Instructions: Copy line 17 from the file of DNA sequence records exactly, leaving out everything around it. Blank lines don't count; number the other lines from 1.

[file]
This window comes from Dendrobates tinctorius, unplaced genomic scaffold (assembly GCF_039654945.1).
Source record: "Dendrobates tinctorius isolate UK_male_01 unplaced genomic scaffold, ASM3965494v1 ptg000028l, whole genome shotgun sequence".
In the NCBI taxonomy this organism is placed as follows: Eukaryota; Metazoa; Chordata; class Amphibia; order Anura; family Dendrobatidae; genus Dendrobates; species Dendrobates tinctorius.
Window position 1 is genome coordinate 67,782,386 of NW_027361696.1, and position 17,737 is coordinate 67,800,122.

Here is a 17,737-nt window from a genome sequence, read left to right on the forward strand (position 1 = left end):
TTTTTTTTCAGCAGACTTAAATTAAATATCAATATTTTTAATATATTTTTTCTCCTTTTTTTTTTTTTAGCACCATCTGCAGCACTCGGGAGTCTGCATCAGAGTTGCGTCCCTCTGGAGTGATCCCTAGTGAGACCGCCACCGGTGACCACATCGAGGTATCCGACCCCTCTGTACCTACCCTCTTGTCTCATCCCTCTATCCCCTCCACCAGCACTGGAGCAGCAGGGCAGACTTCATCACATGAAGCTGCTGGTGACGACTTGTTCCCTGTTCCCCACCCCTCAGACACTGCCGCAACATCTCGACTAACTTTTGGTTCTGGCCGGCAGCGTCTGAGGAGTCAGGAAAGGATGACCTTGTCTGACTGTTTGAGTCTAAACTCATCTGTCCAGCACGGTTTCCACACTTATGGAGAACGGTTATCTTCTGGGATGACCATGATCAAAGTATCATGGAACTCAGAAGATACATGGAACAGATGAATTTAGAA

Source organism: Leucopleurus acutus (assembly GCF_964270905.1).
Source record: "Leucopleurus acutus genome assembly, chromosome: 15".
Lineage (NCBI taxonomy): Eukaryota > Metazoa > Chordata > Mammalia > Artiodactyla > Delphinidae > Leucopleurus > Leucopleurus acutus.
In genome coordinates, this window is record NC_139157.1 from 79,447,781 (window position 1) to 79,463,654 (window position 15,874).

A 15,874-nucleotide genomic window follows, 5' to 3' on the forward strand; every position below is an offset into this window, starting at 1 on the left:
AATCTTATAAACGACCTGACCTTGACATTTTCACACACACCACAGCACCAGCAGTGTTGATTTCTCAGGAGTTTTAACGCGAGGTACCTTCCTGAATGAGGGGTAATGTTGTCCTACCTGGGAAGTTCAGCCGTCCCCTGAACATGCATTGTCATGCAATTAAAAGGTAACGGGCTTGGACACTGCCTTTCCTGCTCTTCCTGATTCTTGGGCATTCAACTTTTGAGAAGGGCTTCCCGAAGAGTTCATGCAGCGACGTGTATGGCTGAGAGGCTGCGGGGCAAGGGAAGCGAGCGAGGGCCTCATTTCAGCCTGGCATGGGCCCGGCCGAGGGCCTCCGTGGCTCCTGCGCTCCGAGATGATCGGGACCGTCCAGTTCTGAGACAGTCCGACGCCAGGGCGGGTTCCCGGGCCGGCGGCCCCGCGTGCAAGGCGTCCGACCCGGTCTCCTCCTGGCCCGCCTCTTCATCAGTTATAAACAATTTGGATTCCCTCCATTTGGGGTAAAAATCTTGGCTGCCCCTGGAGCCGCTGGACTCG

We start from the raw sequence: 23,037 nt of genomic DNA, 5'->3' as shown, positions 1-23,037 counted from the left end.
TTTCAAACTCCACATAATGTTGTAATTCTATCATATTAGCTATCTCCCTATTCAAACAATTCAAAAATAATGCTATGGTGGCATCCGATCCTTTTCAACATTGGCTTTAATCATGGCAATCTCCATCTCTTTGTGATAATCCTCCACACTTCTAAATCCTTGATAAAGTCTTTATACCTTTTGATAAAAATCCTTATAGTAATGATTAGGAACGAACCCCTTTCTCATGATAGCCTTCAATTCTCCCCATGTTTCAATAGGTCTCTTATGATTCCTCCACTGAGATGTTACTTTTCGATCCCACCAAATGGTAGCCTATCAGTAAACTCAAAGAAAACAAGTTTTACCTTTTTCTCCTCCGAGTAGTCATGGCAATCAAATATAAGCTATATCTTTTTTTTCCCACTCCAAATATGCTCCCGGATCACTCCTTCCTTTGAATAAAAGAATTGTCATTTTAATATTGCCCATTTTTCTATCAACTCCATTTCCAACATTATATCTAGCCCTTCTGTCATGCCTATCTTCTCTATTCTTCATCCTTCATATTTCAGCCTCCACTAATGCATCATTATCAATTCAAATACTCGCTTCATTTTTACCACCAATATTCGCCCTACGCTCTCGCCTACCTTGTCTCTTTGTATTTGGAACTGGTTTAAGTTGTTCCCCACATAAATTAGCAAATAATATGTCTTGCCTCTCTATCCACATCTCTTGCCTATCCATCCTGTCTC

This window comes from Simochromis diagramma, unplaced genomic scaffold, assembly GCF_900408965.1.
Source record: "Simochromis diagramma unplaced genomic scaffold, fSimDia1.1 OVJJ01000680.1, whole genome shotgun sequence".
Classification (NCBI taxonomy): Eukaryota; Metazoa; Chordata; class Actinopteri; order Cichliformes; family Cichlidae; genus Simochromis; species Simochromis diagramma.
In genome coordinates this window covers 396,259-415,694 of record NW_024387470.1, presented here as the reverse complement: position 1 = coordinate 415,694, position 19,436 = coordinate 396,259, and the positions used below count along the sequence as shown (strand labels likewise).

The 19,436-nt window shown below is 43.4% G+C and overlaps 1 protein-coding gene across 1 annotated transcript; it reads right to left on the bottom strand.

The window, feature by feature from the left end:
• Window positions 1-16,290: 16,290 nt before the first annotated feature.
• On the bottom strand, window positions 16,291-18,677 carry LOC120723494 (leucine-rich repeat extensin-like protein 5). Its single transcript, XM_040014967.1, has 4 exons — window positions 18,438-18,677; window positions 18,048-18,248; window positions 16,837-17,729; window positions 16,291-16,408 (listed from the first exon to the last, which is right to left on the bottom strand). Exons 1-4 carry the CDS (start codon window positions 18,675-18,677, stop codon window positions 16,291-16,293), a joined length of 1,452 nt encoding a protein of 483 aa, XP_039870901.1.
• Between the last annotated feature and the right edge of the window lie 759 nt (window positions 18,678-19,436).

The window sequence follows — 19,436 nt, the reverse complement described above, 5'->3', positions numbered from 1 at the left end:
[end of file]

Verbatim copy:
Classification (NCBI taxonomy): Eukaryota; Metazoa; Chordata; class Actinopteri; order Cichliformes; family Cichlidae; genus Simochromis; species Simochromis diagramma.